Tanzania Experience

Tanzania Experience

Page Type Page Type: Trip Report
Location Lat/Lon: 61.77463°S / 52.035°W
Date Date Climbed/Hiked: Dec 18, 2012
Activities Activities: Hiking
Seasons Season: Winter





Nairobi. Evening. We have just gone out of the plane. We are welcomed by African summer heat, while still the same day,when driving to the Airport of Brussels, we were trembling of cold. Kenyan passport control carefully examines and takes a picture of each traveller, as well as takes their fingerprints. I had seen such a strict control only in the USA.

Agency driver meets us at the airport and few minutes later he already demonstrates us his skills. Mini-van, which waits for us, is imprisoned by other jeeps, and only through a joint support to each other, drivers manage to avoid a collision. Soon after, we are already rushing towards our hotel for a night. The next morning we are starting our trip to the country we dreamed about for so long: Tanzania.

Although Kenya has managed to enchant us, this time we wished only to „taste“ it a little bit. Journey by a local minibus from Nairobi to Arusha is an exciting introduction to Tanzania's heart. Peak of Africa, Serengeti call, seductive azure sea... - these are the main reasons of our trip.

About five hours lasting rumbling by minibus does not appear too long. We are surprised by everything. Starting from quality of road, which is something that Belgians should take an example. Driving is on the left side of the road, obviously an heritage of the Great Britain‘s colonial times. Cars are mainly Japanese, and, in particular, of Toyota production. Although we take a national road, it is open to everybody: jeeps, overluggaged buses, cyclists, pedestrians driving bogies, donkeys, cows, and of course ....Giraffes. Giant birds with red dewlap fly over our heads. Aren‘t we by any chance in Jurassic Park?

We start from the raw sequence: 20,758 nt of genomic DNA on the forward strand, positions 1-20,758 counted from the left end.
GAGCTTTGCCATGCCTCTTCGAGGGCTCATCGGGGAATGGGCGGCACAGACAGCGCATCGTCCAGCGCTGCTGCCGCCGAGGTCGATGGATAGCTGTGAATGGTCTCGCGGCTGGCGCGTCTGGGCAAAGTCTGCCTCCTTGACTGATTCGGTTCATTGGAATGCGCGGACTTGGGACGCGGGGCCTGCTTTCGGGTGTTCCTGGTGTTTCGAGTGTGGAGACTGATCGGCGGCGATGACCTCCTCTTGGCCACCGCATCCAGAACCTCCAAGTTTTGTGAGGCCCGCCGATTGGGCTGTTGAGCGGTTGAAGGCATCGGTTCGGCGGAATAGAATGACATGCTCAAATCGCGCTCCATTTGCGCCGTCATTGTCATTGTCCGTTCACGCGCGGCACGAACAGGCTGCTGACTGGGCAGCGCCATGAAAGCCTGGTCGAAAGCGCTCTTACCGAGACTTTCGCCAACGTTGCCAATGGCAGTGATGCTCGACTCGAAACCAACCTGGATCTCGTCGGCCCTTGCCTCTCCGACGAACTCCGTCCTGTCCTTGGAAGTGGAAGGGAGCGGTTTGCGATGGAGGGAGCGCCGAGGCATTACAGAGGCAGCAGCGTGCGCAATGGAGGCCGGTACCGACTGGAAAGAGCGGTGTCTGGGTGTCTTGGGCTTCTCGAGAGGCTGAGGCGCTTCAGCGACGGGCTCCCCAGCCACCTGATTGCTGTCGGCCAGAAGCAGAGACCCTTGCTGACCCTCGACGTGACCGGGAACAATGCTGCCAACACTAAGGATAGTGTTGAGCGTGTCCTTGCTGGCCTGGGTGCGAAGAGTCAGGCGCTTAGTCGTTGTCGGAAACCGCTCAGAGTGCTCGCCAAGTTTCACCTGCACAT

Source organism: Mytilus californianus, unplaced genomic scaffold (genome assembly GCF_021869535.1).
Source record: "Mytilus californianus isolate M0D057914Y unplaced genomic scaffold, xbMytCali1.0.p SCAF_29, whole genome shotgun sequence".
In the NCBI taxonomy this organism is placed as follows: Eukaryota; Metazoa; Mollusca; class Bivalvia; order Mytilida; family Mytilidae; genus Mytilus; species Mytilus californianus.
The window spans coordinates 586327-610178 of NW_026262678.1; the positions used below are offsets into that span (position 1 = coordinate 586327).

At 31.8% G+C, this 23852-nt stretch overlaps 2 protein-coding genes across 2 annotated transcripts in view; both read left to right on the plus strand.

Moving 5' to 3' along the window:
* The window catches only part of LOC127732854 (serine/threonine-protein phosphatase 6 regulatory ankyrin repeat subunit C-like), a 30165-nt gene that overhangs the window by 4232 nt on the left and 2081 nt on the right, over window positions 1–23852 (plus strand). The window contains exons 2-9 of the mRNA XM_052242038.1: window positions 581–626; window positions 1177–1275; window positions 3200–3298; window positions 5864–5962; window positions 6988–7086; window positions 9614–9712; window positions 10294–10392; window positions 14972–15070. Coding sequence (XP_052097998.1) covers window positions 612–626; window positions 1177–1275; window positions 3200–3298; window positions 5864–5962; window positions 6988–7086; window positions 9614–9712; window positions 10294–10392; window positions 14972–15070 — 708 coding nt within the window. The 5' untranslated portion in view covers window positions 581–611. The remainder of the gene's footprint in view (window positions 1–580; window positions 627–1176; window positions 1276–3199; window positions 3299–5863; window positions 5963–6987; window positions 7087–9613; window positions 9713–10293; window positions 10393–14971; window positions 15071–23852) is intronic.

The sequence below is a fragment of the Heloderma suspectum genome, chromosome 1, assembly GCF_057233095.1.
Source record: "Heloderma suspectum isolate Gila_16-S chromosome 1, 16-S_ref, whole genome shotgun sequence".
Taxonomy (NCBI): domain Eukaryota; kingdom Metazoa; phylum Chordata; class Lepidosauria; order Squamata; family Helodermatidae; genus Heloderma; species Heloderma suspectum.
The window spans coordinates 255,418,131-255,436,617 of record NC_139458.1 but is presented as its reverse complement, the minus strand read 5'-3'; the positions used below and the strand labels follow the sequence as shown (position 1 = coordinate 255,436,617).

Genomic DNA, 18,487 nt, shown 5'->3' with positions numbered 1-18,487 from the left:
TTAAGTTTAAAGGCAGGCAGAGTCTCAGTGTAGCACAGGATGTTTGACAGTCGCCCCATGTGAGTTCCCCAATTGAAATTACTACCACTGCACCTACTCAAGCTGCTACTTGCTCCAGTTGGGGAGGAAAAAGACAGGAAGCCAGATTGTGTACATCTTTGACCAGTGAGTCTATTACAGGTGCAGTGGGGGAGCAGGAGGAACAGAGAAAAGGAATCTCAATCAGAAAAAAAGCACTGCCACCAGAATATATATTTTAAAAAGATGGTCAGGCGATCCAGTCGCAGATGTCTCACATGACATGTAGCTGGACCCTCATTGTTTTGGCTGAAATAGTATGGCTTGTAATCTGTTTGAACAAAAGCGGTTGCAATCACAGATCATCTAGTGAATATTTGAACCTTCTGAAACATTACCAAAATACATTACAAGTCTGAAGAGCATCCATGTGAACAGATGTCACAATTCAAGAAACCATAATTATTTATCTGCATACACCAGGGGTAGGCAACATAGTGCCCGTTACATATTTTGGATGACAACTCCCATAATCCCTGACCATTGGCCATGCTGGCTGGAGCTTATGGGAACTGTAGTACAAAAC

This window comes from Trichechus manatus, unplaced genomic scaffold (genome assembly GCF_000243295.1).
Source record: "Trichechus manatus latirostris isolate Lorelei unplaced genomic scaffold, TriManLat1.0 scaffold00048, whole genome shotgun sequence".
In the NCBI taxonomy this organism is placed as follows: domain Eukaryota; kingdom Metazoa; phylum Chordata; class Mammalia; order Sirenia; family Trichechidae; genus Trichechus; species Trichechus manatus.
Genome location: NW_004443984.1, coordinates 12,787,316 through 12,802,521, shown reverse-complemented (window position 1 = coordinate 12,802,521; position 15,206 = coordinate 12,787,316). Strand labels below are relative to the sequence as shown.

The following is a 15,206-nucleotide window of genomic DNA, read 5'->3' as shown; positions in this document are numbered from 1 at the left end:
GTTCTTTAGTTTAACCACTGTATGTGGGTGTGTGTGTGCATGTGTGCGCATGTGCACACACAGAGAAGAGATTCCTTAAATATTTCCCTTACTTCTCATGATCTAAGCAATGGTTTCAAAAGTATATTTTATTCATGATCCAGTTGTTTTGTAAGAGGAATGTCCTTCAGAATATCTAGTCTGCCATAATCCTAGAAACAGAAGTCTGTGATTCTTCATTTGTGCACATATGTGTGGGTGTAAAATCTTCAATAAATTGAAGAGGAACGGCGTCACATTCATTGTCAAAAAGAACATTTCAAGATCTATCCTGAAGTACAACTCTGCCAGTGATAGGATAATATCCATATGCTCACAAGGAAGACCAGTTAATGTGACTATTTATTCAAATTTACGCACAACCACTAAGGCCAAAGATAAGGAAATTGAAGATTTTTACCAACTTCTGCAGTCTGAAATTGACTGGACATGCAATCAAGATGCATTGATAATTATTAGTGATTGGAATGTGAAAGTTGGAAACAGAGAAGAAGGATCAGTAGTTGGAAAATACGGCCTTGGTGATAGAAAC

Leo and I can not leave our cameras out of hands. This visibly makes laughing other passengers for whom images surrounding us are of a daily life. Leo and myself are the only white people in this bus. And we are interested in everything! Hence, for example, a group of Masai warriors. These men dressed in red, armed with spears and sticks, are quietly chatting in the shade of trees, while a bit further, their children are herding animals. It looks like a picture of a postcard.

Then, suddenly from nowhere, Kilimanjaro mountain, our goal, pops out in front of our eyes. We can hardly believe that this „small mountain“ is the highest peak of Africa. By precaution, before expressing any joy, we hurry up to cross-check it on the map. Then large smiles appear on our faces, and our eyes begin to explore characteristics of this suddenly „enormous“ mountain.

When driving along Kili, and especially after having passed it, we can notice more and more villages longing the road until Arusha. The adventure begins.

Jambo[1], Africa! Jambo Tanzania!




1.  Holy mountain Meru

Mount Meru is a 4565 m high "dormant" volcano. Thousands of years ago, Meru was even taller than Mount Kilimanjaro (5895 m). However, time passing, and mountain Meru getting older and older, it can not anylonger compete with its brother Kilimanjaro, solemnly standing about seventy kilometres further.

Despite this, Mount Meru remains one of the ten highest and most impressive mountains of the African continent. Its exuberant nature calls those who want to touch the sky without being disturbed by an excessive influx of tourists, or see an opportunity to practice this mountain before climbing Kili. Thanks to less attention offered by tourists, Mount Meru still hosts some savage life. You can see buffalo, giraffes and zebras quietly grazing at its feet..., and if you climb up slightly higher, you may even find footprints of an elephant or a leopard.  It looks like it‘s not with no reason that regulation of the park Meru requires hikers to be accompanied by an armed ranger. Though, porters travel without any security nor weapons.  

Climbing up to the summit of Meru, including going it down, takes in total four days, even though, in theory, it is possible to do it in two days. For Leo and myself it was important to make sure that our bodies get used to the high altitude, therefore we were not in rush.